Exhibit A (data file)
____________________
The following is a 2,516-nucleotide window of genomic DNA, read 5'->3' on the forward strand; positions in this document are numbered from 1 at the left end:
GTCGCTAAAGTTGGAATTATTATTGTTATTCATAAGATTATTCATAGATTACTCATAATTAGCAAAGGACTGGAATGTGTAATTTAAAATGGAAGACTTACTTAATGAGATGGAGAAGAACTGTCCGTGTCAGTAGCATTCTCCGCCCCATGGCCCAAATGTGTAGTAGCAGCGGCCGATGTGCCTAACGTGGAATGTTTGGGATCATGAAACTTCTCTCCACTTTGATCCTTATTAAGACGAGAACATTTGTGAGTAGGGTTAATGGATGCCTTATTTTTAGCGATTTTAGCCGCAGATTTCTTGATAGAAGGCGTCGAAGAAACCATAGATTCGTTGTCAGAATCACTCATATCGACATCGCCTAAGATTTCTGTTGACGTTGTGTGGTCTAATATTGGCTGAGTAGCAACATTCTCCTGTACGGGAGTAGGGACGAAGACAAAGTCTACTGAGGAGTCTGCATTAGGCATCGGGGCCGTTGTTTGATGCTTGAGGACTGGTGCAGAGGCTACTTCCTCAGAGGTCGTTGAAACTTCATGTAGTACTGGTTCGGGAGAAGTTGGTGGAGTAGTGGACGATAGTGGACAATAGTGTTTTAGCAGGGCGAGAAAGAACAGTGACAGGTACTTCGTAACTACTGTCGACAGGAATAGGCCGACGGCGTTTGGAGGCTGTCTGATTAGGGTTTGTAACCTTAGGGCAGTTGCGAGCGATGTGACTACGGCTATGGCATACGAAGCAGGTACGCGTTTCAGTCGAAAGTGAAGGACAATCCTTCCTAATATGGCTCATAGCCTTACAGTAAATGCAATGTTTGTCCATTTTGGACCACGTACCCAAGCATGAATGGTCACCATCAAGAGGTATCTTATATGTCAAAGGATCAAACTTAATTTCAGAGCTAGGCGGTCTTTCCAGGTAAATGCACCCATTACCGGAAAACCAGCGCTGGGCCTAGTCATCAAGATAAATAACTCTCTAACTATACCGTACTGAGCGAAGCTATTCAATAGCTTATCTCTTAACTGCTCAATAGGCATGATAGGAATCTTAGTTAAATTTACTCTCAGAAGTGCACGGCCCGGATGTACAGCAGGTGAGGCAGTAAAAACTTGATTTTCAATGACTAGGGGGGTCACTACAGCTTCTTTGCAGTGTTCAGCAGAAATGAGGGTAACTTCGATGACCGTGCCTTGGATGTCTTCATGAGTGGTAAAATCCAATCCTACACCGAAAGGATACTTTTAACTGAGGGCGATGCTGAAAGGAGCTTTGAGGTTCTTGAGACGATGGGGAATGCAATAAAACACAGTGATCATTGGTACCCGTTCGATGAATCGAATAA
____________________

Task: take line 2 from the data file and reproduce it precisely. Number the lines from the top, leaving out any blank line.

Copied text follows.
GTCGCTAAAGTTGGAATTATTATTGTTATTCATAAGATTATTCATAGATTACTCATAATTAGCAAAGGACTGGAATGTGTAATTTAAAATGGAAGACTTACTTAATGAGATGGAGAAGAACTGTCCGTGTCAGTAGCATTCTCCGCCCCATGGCCCAAATGTGTAGTAGCAGCGGCCGATGTGCCTAACGTGGAATGTTTGGGATCATGAAACTTCTCTCCACTTTGATCCTTATTAAGACGAGAACATTTGTGAGTAGGGTTAATGGATGCCTTATTTTTAGCGATTTTAGCCGCAGATTTCTTGATAGAAGGCGTCGAAGAAACCATAGATTCGTTGTCAGAATCACTCATATCGACATCGCCTAAGATTTCTGTTGACGTTGTGTGGTCTAATATTGGCTGAGTAGCAACATTCTCCTGTACGGGAGTAGGGACGAAGACAAAGTCTACTGAGGAGTCTGCATTAGGCATCGGGGCCGTTGTTTGATGCTTGAGGACTGGTGCAGAGGCTACTTCCTCAGAGGTCGTTGAAACTTCATGTAGTACTGGTTCGGGAGAAGTTGGTGGAGTAGTGGACGATAGTGGACAATAGTGTTTTAGCAGGGCGAGAAAGAACAGTGACAGGTACTTCGTAACTACTGTCGACAGGAATAGGCCGACGGCGTTTGGAGGCTGTCTGATTAGGGTTTGTAACCTTAGGGCAGTTGCGAGCGATGTGACTACGGCTATGGCATACGAAGCAGGTACGCGTTTCAGTCGAAAGTGAAGGACAATCCTTCCTAATATGGCTCATAGCCTTACAGTAAATGCAATGTTTGTCCATTTTGGACCACGTACCCAAGCATGAATGGTCACCATCAAGAGGTATCTTATATGTCAAAGGATCAAACTTAATTTCAGAGCTAGGCGGTCTTTCCAGGTAAATGCACCCATTACCGGAAAACCAGCGCTGGGCCTAGTCATCAAGATAAATAACTCTCTAACTATACCGTACTGAGCGAAGCTATTCAATAGCTTATCTCTTAACTGCTCAATAGGCATGATAGGAATCTTAGTTAAATTTACTCTCAGAAGTGCACGGCCCGGATGTACAGCAGGTGAGGCAGTAAAAACTTGATTTTCAATGACTAGGGGGGTCACTACAGCTTCTTTGCAGTGTTCAGCAGAAATGAGGGTAACTTCGATGACCGTGCCTTGGATGTCTTCATGAGTGGTAAAATCCAATCCTACACCGAAAGGATACTTTTAACTGAGGGCGATGCTGAAAGGAGCTTTGAGGTTCTTGAGACGATGGGGAATGCAATAAAACACAGTGATCATTGGTACCCGTTCGATGAATCGAATAA